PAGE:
Last Friday, after Congress turned off its lights for summer recess, about a dozen Republican congressmen remained on the floor to discuss energy policy. There were no press releases issued and no reporters on the scene. Still, the event was broadcast live. How? Rep. John Culberson, a Texas Republican who has emerged in recent months as a partisan Twittering one-man C-Span, pointed his Nokia N95 mobile phone at Rep. Mike Pence of Indiana and began filming. "We are calling on Speaker Nancy Pelosi to call this Congress back into session immediately" to count a vote on opening up domestic reserves for drilling, said Pence. "We're going to use the people's house to call on the American people—to call on this Congress and this speaker—to bring this institution back into session immediately."
The plea went unheeded, but it didn't go unheard. Culberson was using a new service by Qik.com, a Silicon Valley startup that lets users stream live video directly from their video-enabled phones onto the Web. Qik isn't the only new program that can turn your mobile phone into a pocket-size television station. Kyte.tv and Flixwagon also recently opened to the public, for free. (And last week Flixwagon even began offering an application for unlocked iPhones.) All three services let you embed a video player on your own site, so you can stream from your homepage. Once your live broadcast is done, the video is stored on their servers, making them easy to replay or even edit. And since the video camera lives on your cell phone, anyone watching your live broadcast can message you as you film—and send in questions, commands or other feedback.
These services are still so new that what they portend isn't exactly clear. But the immediate implications are evident: with the right mobile phone, anyone can cover breaking news as fast as the pros—faster if the network trucks don't arrive on the scene in time. "It's big. It's a fundamental change in how news will operate," says Jeff Jarvis, a prominent media blogger and City University of New York journalism professor. "If the news is what we care about, then waiting for a news person to get there is no good." Seasoned media outlets are, some have argued, more capable than laymen to provide cohesive, balanced and well-reported narratives after the fact. But the first mobile-phone video that ever aired on CNN was taken during the Virginia Tech shootings last year. Should anything as terrible occur again, expect the first essential footage to potentially be live, unfiltered and uncurated by any major network—for better or worse.
In fact, Steve Garfield, one of the Web's more beloved video bloggers and Qik beta tester, claims already to have "scooped CNN." During the New Hampshire primary, he stumbled into interviewing Republican presidential candidate Rep. Duncan Hunter, who happened to be on his way to a press conference. Garfield live-cast Hunter's news online (that he wasn't dropping out of the race, just yet) before anyone else. Of course it's not every day you bump into a congressman with news. Garfield has also recently streamed a live stroll along the beach because "a lot of people I know are stuck in the middle of the country." He's also shot footage from a concert by the rock band Boston, which hints at the latency of this technology. Boston's lawyers may or may not be thrilled to know that someone was broadcasting live from the audience. Still, the technology is far enough under the radar that it may come in handy not just for breaking news but also shooting video covertly, be it for good or ill.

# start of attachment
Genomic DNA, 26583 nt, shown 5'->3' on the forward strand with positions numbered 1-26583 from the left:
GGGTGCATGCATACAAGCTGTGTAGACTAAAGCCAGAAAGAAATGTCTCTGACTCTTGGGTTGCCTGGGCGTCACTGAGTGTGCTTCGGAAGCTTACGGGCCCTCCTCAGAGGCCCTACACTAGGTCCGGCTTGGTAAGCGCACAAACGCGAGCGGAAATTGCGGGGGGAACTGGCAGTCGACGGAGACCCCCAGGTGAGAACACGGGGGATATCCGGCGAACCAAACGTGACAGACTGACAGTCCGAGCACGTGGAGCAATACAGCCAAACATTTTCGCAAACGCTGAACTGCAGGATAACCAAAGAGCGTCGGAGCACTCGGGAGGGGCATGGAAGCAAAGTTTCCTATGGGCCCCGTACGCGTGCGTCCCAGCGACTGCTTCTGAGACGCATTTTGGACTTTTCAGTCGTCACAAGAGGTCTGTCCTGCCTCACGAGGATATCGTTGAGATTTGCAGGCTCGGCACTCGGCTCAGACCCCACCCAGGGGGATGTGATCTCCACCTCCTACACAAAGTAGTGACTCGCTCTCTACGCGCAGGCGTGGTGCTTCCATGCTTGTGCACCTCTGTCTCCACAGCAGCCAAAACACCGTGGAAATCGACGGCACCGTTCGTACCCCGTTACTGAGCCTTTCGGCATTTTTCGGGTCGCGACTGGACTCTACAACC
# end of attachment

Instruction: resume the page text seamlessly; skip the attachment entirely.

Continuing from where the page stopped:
An example of the good: Laura Fitton, a Boston-based blogger and consultant, was visiting with her paternal grandmother in hospice care. Fitton's father, who was in Florida at the time, wasn't sure whether he ought to fly up. "I had the Qik phone with me," says Fitton. "I told my dad, 'Hey at 6:15, be at this Web site and we'll be able to videoconference live.'" Her father saw his mother and, based on that alone, decided to fly immediately to her bedside. Because of Qik, he was able to be with her just hours before she died. Fitton, who so far has primarily shot footage of her family, also believes that live mobile videoconferencing has great business potential. "Instead of launching a whole business trip and sending a team out to a trade show or conference," she says, "you can send one person with a phone, tell them to walk up to a table, ask a question and beam the answer back live."
For now, these services only function on a small number of video-enabled phones, mostly Nokias, and the quality of the stream is about what you'd expect coming from a cell phone (a far cry from HD). But it could be only a matter of time before we're all carrying portable TV studios everywhere we go. Even the Vatican—the Vatican!—is already live-streaming Qik video of the pope's travels abroad. "The more we share, the more we witness, the more we document," says Jarvis, who adds he has carried a camera with him ever since he emerged from the subway to see the South Tower of the World Trade Center come crashing down on 9/11. "I think it's a good thing that the world is quickly becoming equipped with the tools to record what they witness." Maybe Orwell had it backward, because it looks like the future belongs to Little Brother.